My flag-waving was an expression of outrage and opposition to the emerging threat to Israel’s democratic institutions coming from the government itself, starting with Prime minister Netanyahu’s attempt to neuter the power of Israel’s courts and make them subservient to his political interests. These government attempts to secure political control reached across all components of Israel’s civil society, including its defense establishment, law-enforcement agencies, government offices, media, and universities and the rest of the educational system. So the flags came out.

Thanks to a brilliant tactical decision by the newly emerging leadership of Israel’s protest movement, our outrage was reconfigured into patriotism. We were reclaiming the national symbols, and foremost among them, the flag, in our fight to protect Israel’s democratic institutions. We were not protestors. We were patriots.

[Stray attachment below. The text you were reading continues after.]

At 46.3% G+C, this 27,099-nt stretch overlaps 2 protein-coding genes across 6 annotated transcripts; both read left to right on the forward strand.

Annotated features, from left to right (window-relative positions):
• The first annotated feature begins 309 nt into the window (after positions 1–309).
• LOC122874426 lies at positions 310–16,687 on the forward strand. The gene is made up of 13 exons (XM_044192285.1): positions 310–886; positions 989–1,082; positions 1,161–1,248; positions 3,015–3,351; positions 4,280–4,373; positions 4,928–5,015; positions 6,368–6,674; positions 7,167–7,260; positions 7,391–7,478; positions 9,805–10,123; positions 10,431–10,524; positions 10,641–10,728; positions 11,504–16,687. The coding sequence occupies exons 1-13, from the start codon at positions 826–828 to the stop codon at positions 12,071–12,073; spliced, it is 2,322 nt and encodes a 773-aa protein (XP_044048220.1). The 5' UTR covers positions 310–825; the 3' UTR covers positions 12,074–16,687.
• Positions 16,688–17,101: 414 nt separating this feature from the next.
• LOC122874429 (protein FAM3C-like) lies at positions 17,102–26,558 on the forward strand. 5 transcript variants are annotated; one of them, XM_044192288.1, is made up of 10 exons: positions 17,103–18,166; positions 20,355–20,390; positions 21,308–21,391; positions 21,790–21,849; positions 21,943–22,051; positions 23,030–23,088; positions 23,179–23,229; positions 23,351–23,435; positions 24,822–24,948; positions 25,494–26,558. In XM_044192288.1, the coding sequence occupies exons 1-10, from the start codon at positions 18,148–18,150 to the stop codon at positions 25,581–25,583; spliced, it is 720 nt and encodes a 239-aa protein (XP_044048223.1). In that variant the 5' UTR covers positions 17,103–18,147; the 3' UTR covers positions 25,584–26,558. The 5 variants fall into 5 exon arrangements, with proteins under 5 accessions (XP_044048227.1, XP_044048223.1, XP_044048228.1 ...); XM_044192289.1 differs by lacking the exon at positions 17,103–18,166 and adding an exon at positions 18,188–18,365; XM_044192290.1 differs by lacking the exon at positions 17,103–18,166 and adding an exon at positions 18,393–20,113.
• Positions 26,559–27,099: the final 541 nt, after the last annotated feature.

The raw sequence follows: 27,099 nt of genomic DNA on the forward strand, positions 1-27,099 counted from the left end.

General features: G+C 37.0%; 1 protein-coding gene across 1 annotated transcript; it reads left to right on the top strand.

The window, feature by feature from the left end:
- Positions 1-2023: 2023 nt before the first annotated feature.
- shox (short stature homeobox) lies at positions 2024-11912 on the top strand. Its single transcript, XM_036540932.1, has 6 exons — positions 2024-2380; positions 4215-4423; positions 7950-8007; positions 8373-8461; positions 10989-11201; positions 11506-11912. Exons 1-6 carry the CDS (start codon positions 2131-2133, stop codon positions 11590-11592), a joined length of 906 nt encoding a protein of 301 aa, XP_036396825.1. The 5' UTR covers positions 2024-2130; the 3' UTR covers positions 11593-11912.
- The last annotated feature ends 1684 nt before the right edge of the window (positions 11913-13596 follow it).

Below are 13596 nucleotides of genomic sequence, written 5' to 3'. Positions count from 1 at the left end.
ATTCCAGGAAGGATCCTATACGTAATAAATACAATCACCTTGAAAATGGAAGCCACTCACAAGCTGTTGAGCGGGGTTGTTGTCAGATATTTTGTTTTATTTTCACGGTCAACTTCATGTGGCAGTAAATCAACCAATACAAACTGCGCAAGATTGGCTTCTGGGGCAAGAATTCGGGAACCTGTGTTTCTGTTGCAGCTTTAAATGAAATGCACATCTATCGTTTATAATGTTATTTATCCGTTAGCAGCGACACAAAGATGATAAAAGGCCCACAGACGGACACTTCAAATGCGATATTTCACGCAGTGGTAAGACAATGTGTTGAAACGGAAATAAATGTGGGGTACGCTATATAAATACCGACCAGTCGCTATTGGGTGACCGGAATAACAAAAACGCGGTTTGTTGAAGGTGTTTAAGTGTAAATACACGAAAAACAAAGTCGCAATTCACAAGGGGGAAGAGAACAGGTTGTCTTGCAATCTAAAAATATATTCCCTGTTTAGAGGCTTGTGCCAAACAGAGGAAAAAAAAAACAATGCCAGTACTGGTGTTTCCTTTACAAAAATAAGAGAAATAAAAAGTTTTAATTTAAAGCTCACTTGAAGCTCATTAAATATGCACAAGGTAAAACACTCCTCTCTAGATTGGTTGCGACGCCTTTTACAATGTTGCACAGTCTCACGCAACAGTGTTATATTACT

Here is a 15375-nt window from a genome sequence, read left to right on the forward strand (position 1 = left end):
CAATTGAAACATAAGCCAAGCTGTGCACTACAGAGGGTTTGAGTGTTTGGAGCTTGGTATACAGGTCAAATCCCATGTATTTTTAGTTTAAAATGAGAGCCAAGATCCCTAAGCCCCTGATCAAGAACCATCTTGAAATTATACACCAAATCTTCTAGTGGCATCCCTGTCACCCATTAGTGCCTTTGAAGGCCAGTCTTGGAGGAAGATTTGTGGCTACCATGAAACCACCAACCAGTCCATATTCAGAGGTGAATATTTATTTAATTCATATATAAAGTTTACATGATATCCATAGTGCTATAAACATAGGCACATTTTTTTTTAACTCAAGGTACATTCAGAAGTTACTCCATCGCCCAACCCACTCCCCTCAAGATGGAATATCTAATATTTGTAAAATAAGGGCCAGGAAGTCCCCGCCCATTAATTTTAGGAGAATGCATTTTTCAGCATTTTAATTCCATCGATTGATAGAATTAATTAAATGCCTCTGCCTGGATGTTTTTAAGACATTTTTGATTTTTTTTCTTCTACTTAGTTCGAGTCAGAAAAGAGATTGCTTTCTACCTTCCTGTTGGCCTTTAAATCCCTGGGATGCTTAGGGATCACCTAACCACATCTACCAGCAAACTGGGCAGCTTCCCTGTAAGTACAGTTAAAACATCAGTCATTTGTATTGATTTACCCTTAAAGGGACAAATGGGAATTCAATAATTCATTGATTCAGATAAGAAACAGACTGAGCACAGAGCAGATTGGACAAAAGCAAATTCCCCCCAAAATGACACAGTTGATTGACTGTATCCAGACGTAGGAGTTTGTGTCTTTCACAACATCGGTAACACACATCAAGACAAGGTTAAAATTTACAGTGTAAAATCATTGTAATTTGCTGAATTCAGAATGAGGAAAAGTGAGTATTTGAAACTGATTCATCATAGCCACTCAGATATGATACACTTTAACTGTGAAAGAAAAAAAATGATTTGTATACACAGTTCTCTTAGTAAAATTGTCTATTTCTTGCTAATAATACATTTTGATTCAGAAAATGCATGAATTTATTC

Due to these demonstrations – the largest and most sustained in Israel’s history – I was feeling optimistic and proud to be an Israeli in a way that I hadn’t felt in decades. Speakers at demonstrations would remind me and the other tens of thousands of attendees, week after week, about all that we have to be proud of and all that we were there to defend: A strong and independent media; A strong and independent court system; World-class research, high-tech, higher education, defense, and health services. All of which were sustained by liberal values underlying personal freedoms. These are the fundamental qualities that brought Israel to the point where we could claim our place among the most affluent, happiest, and most democratic countries (however imperfect, but that’s for a different post) on the planet, and we were committed to the fight to protect them.